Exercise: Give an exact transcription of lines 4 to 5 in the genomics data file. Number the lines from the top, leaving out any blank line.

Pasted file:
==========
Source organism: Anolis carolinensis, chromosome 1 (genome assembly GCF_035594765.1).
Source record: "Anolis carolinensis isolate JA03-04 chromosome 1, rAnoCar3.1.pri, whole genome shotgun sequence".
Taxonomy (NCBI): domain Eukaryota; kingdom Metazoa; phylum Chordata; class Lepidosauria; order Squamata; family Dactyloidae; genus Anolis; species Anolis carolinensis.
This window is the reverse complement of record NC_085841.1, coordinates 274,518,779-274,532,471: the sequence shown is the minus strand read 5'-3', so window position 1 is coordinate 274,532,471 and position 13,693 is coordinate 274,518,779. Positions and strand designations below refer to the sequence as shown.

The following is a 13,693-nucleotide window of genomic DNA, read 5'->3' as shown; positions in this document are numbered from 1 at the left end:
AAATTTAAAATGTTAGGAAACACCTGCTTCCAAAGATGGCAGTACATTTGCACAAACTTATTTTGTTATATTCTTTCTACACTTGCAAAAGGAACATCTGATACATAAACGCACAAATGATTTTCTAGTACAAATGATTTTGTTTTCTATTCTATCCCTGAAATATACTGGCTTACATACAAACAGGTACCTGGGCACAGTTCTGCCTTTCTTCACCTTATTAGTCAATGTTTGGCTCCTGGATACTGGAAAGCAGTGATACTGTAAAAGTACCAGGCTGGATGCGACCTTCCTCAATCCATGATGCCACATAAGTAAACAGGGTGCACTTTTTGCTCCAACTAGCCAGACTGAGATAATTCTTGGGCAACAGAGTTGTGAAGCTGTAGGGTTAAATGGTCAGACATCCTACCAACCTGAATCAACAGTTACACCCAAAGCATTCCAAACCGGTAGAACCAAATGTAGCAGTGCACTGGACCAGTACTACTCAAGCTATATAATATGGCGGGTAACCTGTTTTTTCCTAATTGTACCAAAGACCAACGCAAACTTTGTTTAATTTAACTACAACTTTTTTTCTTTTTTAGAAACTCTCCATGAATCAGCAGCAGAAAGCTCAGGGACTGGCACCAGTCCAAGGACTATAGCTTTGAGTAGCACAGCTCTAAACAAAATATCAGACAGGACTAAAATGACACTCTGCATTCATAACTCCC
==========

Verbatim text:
This window is the reverse complement of record NC_085841.1, coordinates 274,518,779-274,532,471: the sequence shown is the minus strand read 5'-3', so window position 1 is coordinate 274,532,471 and position 13,693 is coordinate 274,518,779. Positions and strand designations below refer to the sequence as shown.

The following is a 13,693-nucleotide window of genomic DNA, read 5'->3' as shown; positions in this document are numbered from 1 at the left end: